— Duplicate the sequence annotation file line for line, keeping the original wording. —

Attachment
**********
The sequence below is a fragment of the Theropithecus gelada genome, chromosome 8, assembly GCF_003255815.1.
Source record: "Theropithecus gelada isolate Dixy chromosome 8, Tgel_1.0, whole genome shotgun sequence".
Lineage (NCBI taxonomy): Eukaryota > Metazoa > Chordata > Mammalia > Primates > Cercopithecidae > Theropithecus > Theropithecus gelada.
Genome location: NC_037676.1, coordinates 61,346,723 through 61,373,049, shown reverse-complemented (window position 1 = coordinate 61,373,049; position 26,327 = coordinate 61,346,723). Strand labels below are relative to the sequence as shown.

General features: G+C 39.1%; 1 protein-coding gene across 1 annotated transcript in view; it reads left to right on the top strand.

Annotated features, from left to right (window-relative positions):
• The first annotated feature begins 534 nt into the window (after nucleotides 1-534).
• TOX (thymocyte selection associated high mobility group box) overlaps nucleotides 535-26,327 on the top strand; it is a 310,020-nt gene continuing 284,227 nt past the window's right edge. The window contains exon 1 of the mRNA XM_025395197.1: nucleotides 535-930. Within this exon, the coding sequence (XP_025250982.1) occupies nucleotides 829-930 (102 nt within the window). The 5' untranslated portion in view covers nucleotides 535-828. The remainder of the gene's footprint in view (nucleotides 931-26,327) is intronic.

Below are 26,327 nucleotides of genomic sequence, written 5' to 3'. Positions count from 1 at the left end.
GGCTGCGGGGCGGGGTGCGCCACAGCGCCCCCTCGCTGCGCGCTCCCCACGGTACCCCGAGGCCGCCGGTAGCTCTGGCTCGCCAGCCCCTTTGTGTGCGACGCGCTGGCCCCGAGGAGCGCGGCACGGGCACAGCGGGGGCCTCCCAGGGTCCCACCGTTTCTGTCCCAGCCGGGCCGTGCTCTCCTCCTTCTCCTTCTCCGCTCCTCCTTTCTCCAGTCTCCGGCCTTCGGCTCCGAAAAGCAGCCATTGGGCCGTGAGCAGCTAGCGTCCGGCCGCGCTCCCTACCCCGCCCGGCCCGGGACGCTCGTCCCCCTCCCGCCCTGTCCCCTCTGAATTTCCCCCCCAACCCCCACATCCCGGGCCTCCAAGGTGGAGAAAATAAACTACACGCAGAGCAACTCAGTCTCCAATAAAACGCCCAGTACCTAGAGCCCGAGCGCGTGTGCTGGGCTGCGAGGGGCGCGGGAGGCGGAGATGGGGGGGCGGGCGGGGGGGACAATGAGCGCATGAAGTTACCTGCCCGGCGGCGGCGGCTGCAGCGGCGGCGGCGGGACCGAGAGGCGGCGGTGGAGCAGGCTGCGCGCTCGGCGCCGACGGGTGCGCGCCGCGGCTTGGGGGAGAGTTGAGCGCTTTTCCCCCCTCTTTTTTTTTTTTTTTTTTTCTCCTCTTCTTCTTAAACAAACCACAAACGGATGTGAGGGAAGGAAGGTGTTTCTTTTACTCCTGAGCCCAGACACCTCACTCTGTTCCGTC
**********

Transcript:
The sequence below is a fragment of the Theropithecus gelada genome, chromosome 8, assembly GCF_003255815.1.
Source record: "Theropithecus gelada isolate Dixy chromosome 8, Tgel_1.0, whole genome shotgun sequence".
Lineage (NCBI taxonomy): Eukaryota > Metazoa > Chordata > Mammalia > Primates > Cercopithecidae > Theropithecus > Theropithecus gelada.
Genome location: NC_037676.1, coordinates 61,346,723 through 61,373,049, shown reverse-complemented (window position 1 = coordinate 61,373,049; position 26,327 = coordinate 61,346,723). Strand labels below are relative to the sequence as shown.

General features: G+C 39.1%; 1 protein-coding gene across 1 annotated transcript in view; it reads left to right on the top strand.

Annotated features, from left to right (window-relative positions):
• The first annotated feature begins 534 nt into the window (after nucleotides 1-534).
• TOX (thymocyte selection associated high mobility group box) overlaps nucleotides 535-26,327 on the top strand; it is a 310,020-nt gene continuing 284,227 nt past the window's right edge. The window contains exon 1 of the mRNA XM_025395197.1: nucleotides 535-930. Within this exon, the coding sequence (XP_025250982.1) occupies nucleotides 829-930 (102 nt within the window). The 5' untranslated portion in view covers nucleotides 535-828. The remainder of the gene's footprint in view (nucleotides 931-26,327) is intronic.

Below are 26,327 nucleotides of genomic sequence, written 5' to 3'. Positions count from 1 at the left end.
GGCTGCGGGGCGGGGTGCGCCACAGCGCCCCCTCGCTGCGCGCTCCCCACGGTACCCCGAGGCCGCCGGTAGCTCTGGCTCGCCAGCCCCTTTGTGTGCGACGCGCTGGCCCCGAGGAGCGCGGCACGGGCACAGCGGGGGCCTCCCAGGGTCCCACCGTTTCTGTCCCAGCCGGGCCGTGCTCTCCTCCTTCTCCTTCTCCGCTCCTCCTTTCTCCAGTCTCCGGCCTTCGGCTCCGAAAAGCAGCCATTGGGCCGTGAGCAGCTAGCGTCCGGCCGCGCTCCCTACCCCGCCCGGCCCGGGACGCTCGTCCCCCTCCCGCCCTGTCCCCTCTGAATTTCCCCCCCAACCCCCACATCCCGGGCCTCCAAGGTGGAGAAAATAAACTACACGCAGAGCAACTCAGTCTCCAATAAAACGCCCAGTACCTAGAGCCCGAGCGCGTGTGCTGGGCTGCGAGGGGCGCGGGAGGCGGAGATGGGGGGGCGGGCGGGGGGGACAATGAGCGCATGAAGTTACCTGCCCGGCGGCGGCGGCTGCAGCGGCGGCGGCGGGACCGAGAGGCGGCGGTGGAGCAGGCTGCGCGCTCGGCGCCGACGGGTGCGCGCCGCGGCTTGGGGGAGAGTTGAGCGCTTTTCCCCCCTCTTTTTTTTTTTTTTTTTTTCTCCTCTTCTTCTTAAACAAACCACAAACGGATGTGAGGGAAGGAAGGTGTTTCTTTTACTCCTGAGCCCAGACACCTCACTCTGTTCCGTC